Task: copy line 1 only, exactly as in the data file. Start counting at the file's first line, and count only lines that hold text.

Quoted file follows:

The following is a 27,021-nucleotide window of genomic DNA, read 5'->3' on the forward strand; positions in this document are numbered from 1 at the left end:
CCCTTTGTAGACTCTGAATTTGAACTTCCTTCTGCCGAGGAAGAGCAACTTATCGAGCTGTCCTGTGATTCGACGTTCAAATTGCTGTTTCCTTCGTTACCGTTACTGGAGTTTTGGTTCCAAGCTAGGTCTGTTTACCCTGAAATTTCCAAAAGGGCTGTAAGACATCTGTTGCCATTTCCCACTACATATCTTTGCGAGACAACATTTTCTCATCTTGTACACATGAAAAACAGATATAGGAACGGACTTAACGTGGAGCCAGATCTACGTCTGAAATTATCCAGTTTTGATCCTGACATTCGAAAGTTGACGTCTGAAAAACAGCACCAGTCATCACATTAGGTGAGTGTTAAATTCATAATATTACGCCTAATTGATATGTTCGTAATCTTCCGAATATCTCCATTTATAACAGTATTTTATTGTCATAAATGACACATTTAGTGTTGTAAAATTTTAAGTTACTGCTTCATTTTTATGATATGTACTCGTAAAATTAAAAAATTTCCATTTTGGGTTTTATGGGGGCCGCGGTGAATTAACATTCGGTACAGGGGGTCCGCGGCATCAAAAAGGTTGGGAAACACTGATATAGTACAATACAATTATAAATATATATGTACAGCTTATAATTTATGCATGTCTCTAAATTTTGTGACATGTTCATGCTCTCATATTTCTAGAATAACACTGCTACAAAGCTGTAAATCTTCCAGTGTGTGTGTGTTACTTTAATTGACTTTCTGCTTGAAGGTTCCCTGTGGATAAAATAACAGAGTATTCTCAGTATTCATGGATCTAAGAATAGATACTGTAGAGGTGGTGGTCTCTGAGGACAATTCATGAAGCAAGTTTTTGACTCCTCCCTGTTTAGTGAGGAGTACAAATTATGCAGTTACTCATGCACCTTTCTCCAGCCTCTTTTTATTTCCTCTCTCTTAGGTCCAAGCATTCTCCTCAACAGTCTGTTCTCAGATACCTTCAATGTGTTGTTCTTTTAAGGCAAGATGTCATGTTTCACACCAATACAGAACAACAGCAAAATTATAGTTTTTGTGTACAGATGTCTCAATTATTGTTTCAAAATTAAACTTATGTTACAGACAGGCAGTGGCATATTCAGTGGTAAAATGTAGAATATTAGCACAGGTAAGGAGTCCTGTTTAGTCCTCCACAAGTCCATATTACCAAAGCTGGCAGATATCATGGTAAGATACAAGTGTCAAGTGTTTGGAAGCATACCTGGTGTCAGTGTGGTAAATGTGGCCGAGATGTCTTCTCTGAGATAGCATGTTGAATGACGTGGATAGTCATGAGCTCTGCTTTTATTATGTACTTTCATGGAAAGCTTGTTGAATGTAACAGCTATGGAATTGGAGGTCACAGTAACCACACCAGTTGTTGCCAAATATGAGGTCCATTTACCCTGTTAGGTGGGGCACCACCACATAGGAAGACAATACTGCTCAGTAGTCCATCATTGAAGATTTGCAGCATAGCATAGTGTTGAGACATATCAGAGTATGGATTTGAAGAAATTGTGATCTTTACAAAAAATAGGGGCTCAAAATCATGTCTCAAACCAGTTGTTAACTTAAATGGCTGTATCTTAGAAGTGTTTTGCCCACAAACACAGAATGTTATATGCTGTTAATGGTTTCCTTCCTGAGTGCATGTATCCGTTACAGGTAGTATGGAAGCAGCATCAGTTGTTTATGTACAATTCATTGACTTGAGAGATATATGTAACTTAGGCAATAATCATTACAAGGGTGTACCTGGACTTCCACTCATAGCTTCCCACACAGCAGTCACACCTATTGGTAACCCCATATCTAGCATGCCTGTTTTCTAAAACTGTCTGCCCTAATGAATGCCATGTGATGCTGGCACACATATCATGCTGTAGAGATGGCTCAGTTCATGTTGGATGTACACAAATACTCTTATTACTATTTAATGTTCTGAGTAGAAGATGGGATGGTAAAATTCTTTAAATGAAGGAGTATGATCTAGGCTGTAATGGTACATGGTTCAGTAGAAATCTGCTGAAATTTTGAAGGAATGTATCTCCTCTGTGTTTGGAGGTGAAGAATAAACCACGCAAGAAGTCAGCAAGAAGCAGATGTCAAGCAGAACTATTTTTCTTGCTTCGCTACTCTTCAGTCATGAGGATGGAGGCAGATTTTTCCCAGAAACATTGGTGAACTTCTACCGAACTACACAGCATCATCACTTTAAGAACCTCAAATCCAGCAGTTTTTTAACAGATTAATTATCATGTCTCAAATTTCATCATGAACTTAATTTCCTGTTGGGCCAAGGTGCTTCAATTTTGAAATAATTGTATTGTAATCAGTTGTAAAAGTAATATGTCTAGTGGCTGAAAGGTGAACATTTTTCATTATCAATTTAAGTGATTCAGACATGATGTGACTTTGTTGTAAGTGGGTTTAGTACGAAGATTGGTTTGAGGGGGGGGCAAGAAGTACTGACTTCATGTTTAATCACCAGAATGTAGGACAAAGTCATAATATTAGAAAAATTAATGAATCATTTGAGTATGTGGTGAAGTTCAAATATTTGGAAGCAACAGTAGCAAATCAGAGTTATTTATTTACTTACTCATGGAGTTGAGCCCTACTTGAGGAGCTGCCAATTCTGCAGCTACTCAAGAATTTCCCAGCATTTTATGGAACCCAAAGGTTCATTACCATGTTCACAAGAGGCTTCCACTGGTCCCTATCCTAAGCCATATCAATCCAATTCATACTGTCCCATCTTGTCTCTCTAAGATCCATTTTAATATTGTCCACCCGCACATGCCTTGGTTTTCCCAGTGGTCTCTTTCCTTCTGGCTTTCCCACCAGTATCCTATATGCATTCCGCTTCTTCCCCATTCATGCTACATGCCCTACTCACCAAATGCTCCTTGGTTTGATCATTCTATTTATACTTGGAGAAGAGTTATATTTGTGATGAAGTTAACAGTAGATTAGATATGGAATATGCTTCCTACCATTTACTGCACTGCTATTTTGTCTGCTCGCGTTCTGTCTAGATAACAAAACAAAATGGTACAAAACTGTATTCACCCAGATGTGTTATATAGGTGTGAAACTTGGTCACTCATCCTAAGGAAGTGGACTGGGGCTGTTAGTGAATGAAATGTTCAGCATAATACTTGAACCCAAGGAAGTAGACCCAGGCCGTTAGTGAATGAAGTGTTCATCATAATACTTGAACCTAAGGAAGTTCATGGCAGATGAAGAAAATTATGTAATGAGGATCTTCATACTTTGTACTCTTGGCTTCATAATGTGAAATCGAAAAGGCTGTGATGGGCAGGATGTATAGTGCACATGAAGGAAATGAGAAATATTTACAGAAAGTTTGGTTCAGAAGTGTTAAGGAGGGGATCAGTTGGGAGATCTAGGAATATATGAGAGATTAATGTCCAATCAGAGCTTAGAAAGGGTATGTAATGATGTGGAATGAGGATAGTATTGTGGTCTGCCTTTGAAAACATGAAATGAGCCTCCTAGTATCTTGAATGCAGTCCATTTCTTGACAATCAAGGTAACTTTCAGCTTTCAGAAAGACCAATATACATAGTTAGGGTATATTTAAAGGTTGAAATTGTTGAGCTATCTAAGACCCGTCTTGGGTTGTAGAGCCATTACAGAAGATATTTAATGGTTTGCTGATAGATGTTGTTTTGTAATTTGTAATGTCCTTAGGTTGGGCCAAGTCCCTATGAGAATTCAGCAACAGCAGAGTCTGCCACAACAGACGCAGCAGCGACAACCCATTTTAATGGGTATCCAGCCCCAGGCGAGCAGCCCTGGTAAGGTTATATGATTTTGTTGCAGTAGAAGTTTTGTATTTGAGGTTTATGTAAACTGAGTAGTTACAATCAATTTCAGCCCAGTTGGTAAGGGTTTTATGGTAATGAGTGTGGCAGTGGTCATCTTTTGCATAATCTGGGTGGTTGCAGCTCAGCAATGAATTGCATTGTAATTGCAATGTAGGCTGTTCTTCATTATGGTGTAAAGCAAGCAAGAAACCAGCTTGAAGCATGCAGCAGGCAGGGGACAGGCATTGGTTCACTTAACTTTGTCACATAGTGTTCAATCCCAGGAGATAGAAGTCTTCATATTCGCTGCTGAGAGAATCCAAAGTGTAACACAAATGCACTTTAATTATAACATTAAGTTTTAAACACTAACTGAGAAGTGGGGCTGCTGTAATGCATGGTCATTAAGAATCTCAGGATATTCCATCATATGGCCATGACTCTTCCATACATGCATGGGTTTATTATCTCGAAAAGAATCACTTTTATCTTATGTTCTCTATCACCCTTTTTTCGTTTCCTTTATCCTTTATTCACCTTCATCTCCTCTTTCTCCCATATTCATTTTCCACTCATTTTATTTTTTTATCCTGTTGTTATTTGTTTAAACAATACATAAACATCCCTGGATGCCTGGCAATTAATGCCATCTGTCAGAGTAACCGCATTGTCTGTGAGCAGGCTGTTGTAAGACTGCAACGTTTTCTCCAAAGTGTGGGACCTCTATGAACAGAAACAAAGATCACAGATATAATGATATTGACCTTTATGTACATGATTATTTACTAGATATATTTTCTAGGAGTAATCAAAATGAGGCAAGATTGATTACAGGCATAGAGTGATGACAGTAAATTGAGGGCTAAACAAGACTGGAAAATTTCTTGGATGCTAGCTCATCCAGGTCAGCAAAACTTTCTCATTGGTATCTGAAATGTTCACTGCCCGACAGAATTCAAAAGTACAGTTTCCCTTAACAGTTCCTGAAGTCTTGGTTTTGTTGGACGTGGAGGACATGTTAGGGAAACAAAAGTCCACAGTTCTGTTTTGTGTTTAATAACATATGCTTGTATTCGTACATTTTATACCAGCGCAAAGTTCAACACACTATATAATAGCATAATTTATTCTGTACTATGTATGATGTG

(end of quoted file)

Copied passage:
The following is a 27,021-nucleotide window of genomic DNA, read 5'->3' on the forward strand; positions in this document are numbered from 1 at the left end: